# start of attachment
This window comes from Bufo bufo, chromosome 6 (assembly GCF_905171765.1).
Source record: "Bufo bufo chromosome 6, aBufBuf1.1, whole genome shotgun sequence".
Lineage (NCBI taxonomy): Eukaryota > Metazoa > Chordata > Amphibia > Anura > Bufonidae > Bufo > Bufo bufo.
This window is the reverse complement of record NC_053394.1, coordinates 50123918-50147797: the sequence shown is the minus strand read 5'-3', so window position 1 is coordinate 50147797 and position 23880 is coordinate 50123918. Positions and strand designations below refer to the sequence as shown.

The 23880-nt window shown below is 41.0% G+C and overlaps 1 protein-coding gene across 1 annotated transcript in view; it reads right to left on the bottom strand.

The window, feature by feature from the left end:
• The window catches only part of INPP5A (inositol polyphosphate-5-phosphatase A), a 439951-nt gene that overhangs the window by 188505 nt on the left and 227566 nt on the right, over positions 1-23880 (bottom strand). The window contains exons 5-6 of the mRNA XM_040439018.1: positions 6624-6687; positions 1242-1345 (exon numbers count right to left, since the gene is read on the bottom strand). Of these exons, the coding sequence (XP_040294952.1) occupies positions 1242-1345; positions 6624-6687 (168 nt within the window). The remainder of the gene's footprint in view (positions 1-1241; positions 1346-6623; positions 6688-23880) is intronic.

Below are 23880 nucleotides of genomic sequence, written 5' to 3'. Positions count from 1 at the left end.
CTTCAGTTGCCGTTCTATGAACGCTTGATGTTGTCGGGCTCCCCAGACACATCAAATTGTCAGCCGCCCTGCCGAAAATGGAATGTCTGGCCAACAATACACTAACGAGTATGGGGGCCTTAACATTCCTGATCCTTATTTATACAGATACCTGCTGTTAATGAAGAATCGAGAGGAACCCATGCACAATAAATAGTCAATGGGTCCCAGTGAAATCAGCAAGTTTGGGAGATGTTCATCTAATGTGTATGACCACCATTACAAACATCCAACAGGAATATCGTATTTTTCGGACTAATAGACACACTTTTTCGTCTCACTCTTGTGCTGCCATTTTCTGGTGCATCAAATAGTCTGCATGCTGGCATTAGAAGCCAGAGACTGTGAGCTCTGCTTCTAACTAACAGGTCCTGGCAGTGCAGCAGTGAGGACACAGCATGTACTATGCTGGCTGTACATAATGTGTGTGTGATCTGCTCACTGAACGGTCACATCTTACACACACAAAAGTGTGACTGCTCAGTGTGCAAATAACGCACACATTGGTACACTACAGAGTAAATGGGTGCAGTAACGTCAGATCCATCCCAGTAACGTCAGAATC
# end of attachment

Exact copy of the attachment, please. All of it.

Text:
This window comes from Bufo bufo, chromosome 6 (assembly GCF_905171765.1).
Source record: "Bufo bufo chromosome 6, aBufBuf1.1, whole genome shotgun sequence".
Lineage (NCBI taxonomy): Eukaryota > Metazoa > Chordata > Amphibia > Anura > Bufonidae > Bufo > Bufo bufo.
This window is the reverse complement of record NC_053394.1, coordinates 50123918-50147797: the sequence shown is the minus strand read 5'-3', so window position 1 is coordinate 50147797 and position 23880 is coordinate 50123918. Positions and strand designations below refer to the sequence as shown.

The 23880-nt window shown below is 41.0% G+C and overlaps 1 protein-coding gene across 1 annotated transcript in view; it reads right to left on the bottom strand.

The window, feature by feature from the left end:
• The window catches only part of INPP5A (inositol polyphosphate-5-phosphatase A), a 439951-nt gene that overhangs the window by 188505 nt on the left and 227566 nt on the right, over positions 1-23880 (bottom strand). The window contains exons 5-6 of the mRNA XM_040439018.1: positions 6624-6687; positions 1242-1345 (exon numbers count right to left, since the gene is read on the bottom strand). Of these exons, the coding sequence (XP_040294952.1) occupies positions 1242-1345; positions 6624-6687 (168 nt within the window). The remainder of the gene's footprint in view (positions 1-1241; positions 1346-6623; positions 6688-23880) is intronic.

Below are 23880 nucleotides of genomic sequence, written 5' to 3'. Positions count from 1 at the left end.
CTTCAGTTGCCGTTCTATGAACGCTTGATGTTGTCGGGCTCCCCAGACACATCAAATTGTCAGCCGCCCTGCCGAAAATGGAATGTCTGGCCAACAATACACTAACGAGTATGGGGGCCTTAACATTCCTGATCCTTATTTATACAGATACCTGCTGTTAATGAAGAATCGAGAGGAACCCATGCACAATAAATAGTCAATGGGTCCCAGTGAAATCAGCAAGTTTGGGAGATGTTCATCTAATGTGTATGACCACCATTACAAACATCCAACAGGAATATCGTATTTTTCGGACTAATAGACACACTTTTTCGTCTCACTCTTGTGCTGCCATTTTCTGGTGCATCAAATAGTCTGCATGCTGGCATTAGAAGCCAGAGACTGTGAGCTCTGCTTCTAACTAACAGGTCCTGGCAGTGCAGCAGTGAGGACACAGCATGTACTATGCTGGCTGTACATAATGTGTGTGTGATCTGCTCACTGAACGGTCACATCTTACACACACAAAAGTGTGACTGCTCAGTGTGCAAATAACGCACACATTGGTACACTACAGAGTAAATGGGTGCAGTAACGTCAGATCCATCCCAGTAACGTCAGAATC